Dublin’s young and energetic population ensures there’s always a buzz in the air, and the city has no shortage of new bars, restaurants and boutiques to keep Liffey-side life full of surprises. Enjoy the 'craic' and a singsong over a pint of Guinness, wander the streets and take in the gorgeous Georgian architecture, or visit some of the many-splendoured museums and art galleries. Just outside town, seasidey Howth provides succour for those who prefer to stray far from the madding crowd; but you’ll find the magnetic draw of Dublin’s upbeat urban spirit – and the desire to stay for another convivial evening draped over a glass or two – impossible to resist…
When to go
Dublin is a year-round destination, but winter and early spring can be very, very cold and very, very wet.
From the blog
Tales from our travels
PlanesRyanair alone operates flights to Dublin from 17 airports around the UK (www.ryanair.com). A multitude of full-service carriers – including BMI (www.flybmi.com) and Aer Lingus (www.aerlingus.com) – operate direct services from major UK cities. A taxi from the airport is around €35. Dublin Airport Arrival Private Transfer will whisk you to your hotel in style for around €60. The price is for the vehicle | not per person | so isn’t much more expensive than queuing for a cab if you’re in a group (www.affiliate.viator.com).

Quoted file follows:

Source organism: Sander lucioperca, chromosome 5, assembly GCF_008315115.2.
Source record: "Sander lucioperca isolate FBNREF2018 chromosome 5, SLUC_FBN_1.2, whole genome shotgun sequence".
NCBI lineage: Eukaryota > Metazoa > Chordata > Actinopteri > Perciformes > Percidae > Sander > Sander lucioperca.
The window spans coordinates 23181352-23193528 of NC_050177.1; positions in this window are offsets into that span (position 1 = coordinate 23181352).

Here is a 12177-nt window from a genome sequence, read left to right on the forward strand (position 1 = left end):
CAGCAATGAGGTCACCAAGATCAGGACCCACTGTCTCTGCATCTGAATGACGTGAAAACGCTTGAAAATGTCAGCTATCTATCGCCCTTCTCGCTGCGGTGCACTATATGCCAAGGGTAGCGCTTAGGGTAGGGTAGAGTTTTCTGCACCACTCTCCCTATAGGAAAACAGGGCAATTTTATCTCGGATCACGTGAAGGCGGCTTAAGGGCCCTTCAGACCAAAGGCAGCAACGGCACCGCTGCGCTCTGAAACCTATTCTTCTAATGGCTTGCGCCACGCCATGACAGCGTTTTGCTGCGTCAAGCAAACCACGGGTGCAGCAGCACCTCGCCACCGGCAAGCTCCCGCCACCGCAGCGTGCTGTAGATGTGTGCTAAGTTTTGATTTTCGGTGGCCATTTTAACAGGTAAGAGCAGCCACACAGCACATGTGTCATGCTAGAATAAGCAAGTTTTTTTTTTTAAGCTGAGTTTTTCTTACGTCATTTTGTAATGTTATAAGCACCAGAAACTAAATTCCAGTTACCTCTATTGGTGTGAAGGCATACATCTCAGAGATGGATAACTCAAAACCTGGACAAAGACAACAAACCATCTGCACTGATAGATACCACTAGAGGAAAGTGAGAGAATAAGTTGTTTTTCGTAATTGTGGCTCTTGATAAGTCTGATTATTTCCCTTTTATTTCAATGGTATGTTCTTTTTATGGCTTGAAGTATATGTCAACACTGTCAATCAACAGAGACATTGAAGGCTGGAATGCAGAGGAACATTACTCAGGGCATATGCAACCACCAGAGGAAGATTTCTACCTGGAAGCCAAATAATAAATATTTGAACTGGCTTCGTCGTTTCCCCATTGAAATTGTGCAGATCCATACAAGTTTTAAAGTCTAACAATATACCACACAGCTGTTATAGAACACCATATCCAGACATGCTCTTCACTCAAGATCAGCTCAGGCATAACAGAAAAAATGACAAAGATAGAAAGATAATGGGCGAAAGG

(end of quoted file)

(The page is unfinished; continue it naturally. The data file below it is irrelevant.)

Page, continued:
BoatsThe most direct driving route to Dublin from the UK involves taking a car ferry from either Holyhead – a route operated by both Stena Line (www.stenaline.co.uk) and Irish Ferries (www.irishferries.com), which crossing times starting at under two hours – or from Liverpool with P&O (www.poirishsea.com).
TrainsYou can travel to Dublin from any rail station in Britain without flying, on a combined ‘rail and sail’ ticket; the journey includes the sea link from Holyhead in north Wales. Depending on the connecting ferry service, the London-to-Dublin trip takes upwards of seven hours (www.nationalrail.co.uk).
AutomobilesParking is limited and the drive into the city can take ages | particularly if you don’t know where you’re going. Stick to cabs. Unless you’re combining your city break with a stay in the countryside | you certainly won’t need a car; and if you don’t want to fly | you’re far better off getting there by train (see above). Watch out for place names if you’re driving: most are bilingual | but some are only in Gaelic. We were lost in the country once and were advised to 'keep on the road you’re on and you’ll end up somewhere'. And sure enough | we did!
TaxisThere are as many taxis as pubs in Dublin (look out for the yellow taxi roof sign and the licence number) and fares are metered. Find one at one of the many ranks, or hail one in the street. Hackney cabs are just like taxis (ie: they’re licenced), but you need to ring for one.